SIPC Faults District Judge for Tossing Claims Against HSBC in Madoff Case
By Linda Sandler – Sep 1, 2011 7:02 AM ET
The company that hired the liquidator of Bernard Madoff’s firm faulted a U.S. district judge for tossing about $9 billion in common-law claims against HSBC Holdings Plc (HSBA) and feeder funds, saying the case was “wrongly decided.”
U.S. District Judge Jed Rakoff in New York ruled July 28 that trustee Irving Picard can’t sue on behalf of customers or the Madoff estate, using common-law claims against parties “who allegedly violated a duty to Madoff Securities’ customers by failing to detect Madoff’s fraud.” The trustee was free to pursue bankruptcy claims, Rakoff ruled.
The Securities Investor Protection Corp., citing investor- protection and other law, said Rakoff “erred” in finding the trustee had only the powers available to a bankruptcy trustee, and couldn’t sue on behalf of the estate. By contrast, the trustee had an obligation to recover and distribute customer property, it said in a filing in U.S. District Court in Manhattan yesterday.
“The trustee has standing to bring his common law claims,” SIPC said. The ruling contained errors and “misunderstanding,” it said.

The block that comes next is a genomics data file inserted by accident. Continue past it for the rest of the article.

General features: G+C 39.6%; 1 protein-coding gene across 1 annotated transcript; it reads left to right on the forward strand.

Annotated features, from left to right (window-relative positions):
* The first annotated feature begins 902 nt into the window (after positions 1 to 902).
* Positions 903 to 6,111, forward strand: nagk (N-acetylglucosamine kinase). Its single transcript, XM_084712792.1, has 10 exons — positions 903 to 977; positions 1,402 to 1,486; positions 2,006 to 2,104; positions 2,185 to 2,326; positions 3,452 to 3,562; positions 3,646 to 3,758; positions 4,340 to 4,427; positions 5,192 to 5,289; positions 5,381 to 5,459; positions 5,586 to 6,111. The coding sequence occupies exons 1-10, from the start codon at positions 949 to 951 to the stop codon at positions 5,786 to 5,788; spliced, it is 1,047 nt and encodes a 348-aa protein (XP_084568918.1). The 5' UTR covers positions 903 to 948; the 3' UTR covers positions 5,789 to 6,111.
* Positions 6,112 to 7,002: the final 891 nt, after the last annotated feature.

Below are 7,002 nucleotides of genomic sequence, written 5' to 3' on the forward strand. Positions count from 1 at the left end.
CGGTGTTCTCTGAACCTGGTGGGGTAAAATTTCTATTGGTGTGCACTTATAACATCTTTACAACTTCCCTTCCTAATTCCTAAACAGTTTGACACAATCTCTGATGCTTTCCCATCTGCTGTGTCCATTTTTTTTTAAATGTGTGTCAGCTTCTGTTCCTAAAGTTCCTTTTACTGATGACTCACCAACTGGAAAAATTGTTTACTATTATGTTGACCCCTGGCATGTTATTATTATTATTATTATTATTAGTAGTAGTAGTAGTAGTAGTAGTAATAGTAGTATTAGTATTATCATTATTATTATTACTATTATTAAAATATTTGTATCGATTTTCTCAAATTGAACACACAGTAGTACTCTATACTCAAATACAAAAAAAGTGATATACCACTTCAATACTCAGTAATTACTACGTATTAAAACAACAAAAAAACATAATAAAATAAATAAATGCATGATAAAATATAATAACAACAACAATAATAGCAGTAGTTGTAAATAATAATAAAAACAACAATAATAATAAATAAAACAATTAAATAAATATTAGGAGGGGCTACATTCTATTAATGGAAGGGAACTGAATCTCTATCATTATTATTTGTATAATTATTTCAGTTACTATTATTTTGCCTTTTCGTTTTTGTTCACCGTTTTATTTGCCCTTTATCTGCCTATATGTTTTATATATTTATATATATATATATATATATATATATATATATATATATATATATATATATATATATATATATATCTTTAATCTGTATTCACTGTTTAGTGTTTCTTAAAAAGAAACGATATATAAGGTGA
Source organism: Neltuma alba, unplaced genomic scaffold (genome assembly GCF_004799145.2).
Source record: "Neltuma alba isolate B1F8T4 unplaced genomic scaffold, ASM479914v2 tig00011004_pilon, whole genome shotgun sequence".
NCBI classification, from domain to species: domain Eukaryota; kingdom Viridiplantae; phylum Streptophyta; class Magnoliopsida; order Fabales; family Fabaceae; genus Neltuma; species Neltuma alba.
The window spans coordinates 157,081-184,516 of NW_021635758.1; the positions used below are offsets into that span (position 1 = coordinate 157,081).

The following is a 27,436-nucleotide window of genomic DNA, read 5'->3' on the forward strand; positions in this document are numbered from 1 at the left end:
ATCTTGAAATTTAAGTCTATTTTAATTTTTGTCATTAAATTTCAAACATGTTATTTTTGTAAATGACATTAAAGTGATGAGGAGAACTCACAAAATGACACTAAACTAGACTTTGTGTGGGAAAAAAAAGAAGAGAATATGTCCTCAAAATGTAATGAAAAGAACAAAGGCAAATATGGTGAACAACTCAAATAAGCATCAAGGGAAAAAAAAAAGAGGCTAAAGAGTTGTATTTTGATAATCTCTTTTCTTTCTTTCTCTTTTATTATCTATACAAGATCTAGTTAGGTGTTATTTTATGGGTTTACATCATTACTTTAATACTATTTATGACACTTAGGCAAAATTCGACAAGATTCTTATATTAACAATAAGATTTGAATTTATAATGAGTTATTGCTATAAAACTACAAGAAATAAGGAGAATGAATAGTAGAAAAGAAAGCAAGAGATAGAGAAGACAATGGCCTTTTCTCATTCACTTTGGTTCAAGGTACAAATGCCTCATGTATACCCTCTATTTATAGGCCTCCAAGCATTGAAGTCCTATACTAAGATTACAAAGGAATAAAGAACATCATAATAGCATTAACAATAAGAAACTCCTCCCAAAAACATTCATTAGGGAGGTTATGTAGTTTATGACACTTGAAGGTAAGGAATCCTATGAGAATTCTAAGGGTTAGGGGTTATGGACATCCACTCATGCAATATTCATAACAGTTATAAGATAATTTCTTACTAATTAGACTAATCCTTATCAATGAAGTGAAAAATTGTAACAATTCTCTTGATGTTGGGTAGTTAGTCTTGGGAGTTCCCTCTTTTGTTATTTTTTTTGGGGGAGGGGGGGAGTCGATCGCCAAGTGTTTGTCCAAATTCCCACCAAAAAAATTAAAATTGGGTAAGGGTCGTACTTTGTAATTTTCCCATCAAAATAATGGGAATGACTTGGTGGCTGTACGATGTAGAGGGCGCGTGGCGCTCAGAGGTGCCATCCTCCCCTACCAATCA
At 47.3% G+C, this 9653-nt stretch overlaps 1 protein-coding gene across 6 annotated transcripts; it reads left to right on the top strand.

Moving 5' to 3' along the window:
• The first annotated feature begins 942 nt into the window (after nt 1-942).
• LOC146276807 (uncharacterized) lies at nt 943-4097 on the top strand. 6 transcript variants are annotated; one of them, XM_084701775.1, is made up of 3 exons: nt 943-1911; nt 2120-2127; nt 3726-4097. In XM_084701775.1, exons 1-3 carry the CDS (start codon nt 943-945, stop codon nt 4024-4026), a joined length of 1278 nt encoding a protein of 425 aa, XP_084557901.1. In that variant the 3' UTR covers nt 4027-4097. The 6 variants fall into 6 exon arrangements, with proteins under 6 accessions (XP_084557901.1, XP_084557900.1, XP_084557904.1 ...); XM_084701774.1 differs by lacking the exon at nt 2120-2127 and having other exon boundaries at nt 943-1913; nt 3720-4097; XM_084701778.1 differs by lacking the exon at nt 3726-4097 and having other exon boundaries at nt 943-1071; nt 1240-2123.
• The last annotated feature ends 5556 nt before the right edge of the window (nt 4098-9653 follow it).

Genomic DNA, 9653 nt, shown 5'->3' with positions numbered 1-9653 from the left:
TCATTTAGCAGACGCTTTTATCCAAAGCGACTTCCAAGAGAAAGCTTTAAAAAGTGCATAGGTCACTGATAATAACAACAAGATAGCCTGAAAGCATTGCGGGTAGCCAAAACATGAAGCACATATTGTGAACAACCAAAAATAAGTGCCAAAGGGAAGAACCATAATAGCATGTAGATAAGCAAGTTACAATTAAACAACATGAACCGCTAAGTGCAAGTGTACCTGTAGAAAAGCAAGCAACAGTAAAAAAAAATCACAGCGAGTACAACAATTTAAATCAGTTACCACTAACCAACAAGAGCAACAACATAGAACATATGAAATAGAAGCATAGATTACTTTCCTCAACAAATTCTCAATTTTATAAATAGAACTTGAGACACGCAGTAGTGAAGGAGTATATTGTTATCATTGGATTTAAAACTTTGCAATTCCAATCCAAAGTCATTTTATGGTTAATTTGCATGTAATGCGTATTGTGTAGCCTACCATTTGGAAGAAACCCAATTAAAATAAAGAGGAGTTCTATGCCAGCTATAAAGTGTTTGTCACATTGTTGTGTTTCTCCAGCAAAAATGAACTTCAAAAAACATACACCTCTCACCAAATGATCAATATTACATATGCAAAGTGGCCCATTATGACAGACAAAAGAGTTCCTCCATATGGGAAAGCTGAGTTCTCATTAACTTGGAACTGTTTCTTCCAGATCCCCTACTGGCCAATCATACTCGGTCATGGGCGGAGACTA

Picard appealed Rakoff’s ruling last week. SIPC made the statements in court papers defending the trustee’s $19 billion suit against JPMorgan Chase & Co. to the judge handling the case, U.S. District Judge Colleen McMahon. The second-biggest U.S. bank asked McMahon last month to dismiss the case, citing Rakoff’s ruling.
Picard’s suit blames JPMorgan, the con man’s banker, for all losses suffered by all Madoff customers, saying the Ponzi scheme would have collapsed earlier without the bank’s “assistance.” In addition to the $19 billion in damages, he is demanding return of $400 million allegedly taken out of the Madoff firm, plus $500 million in “additional revenue.”
JPMorgan has denied wrongdoing.
Picard and his law firm, Baker & Hostetler LLP, have collected about $179 million in fees for work since Madoff’s 2008 arrest. Madoff, 73, is serving a 150-year sentence in a federal prison in North Carolina.
The case is Picard v. JPMorgan Chase & Co. (JPM), 1:11-cv-00913, U.S. District Court, Southern District of New York (Manhattan).
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